Understanding the energy consumption of cities
City planners could take better actions if they would be provided with more precise information about their city’s energy consumption, for example on district-level, ranking buildings based on their energy efficiency.
ML can help
- predict the energy use of a city’s buildings [Paper – Linear regression, Random Forest, Support Vector Machine], [Paper – Clustering, Supervised Learning], [Paper – Gradient Boosting Machine (XGBoost)]
Gathering infrastructure data
Classified buildings in french city [mapuce.orgbisgis.org]
There is no infrastructure data of many world regions. Data can be gathered using satellite images and radar data, which is available and relatively consistent for most regions.
ML can help
- predict energy consumption from features such as property class or presence of central air conditioning [Paper – Gaussian Process Regression]
- inform building energy retrofit policy makers by classifying buildings more accurately than conventional models by energy retrofit potential [Paper – Autoencoder, Neural Network, Clustering]
- to roughly classify all buildings worldwide [Paper]
- segment exact building footprints at a national scale [Github-Repository – Convolutional Neural Network (ResNet34)]
- create 3D models of buildings from LiDAR data [Paper – Decision Tree, Random Forest, Support Vector Machine], [Paper – Support Vector Machine]
Collecting data for smart cities
For cities to evolve into smart cities and therefore understand emission related activities, they need to be able to access relevant data. As an example, the city of Los Angeles passed a regulation which requires vehicle-sharing companies such as scooter-sharing providers to provide data on location, use and condition of all vehicles via an open-source API [GitHub-Repo].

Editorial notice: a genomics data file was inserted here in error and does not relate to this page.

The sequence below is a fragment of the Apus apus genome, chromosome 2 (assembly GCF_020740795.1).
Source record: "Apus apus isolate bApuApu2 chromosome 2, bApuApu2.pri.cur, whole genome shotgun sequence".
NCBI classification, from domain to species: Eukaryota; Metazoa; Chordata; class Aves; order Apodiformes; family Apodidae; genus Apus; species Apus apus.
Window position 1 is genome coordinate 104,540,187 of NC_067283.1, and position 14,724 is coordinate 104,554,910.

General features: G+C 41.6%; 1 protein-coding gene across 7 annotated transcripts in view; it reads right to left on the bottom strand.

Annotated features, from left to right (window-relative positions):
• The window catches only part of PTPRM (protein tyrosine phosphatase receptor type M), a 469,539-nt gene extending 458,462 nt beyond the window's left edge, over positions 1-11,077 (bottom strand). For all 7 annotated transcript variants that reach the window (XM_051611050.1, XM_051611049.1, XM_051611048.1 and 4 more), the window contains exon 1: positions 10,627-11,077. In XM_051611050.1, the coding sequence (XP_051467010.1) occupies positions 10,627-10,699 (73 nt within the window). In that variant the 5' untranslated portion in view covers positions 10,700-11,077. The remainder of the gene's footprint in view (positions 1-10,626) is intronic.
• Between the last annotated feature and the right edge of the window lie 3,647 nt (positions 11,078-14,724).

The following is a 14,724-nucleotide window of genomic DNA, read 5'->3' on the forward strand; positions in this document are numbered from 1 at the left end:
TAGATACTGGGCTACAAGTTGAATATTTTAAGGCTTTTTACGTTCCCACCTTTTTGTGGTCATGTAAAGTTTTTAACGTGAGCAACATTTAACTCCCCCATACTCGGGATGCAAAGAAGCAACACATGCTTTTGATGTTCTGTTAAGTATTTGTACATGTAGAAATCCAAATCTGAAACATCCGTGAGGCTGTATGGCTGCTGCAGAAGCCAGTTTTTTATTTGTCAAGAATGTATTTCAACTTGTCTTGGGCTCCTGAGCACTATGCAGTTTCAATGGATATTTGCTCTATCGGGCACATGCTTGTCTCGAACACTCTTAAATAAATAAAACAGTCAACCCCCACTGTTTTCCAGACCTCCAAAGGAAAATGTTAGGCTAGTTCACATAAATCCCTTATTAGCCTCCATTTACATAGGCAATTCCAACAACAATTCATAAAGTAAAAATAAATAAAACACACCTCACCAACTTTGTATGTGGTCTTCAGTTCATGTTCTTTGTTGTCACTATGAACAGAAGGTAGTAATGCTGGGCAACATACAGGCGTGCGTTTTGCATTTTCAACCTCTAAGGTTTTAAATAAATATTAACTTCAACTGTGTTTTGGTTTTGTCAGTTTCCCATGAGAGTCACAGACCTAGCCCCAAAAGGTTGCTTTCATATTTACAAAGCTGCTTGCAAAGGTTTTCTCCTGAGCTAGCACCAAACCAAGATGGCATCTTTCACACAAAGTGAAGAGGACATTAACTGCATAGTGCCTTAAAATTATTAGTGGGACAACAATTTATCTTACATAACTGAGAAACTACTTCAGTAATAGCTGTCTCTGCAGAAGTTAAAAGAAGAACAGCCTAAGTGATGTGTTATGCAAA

ML can help
- improve urban policy making by helping cities deal with high volumes of data in real-time, for example with data stream classification [Paper – Ensemble Learning]
Improving low-emission infrastructure
In order to create low-emission infrastructure, which might for example include an optimal placement of electronic charging stations or optimal district heating, local governments can benefit from ML when conducting smart city projects. Smart city projects are mostly conducted in the wealthier global North, though the highest potential of climate change mitigation is in the global South.
ML can help
- transfer climate solutions across cities (from Global North to Global South) by clustering cities based on climate-relevant factors. [Paper – Clustering]
- improve public lighting systems by regulating light intensity based on historical patterns of foot traffic [Paper]
Many thanks to all researchers of the paper:
David Rolnick, Andrew Y. Ng, Priya L. Donti, Lynn H. Kaack, Kelly Kochanski, Alexandre Lacoste, Kris Sankaran, Andrew Slavin Ross, Nikola Milojevic-Dupont, Natasha Jaques, Anna Waldman-Brown, Yoshua Bengio, Alexandra Luccioni, Tegan Maharaj, Evan D. Sherwin, S. Karthik Mukkavilli, Konrad P. Kording, Carla Gomes, Demis Hassabis, John C. Platt, Felix Creutzig and Jennifer Chayes.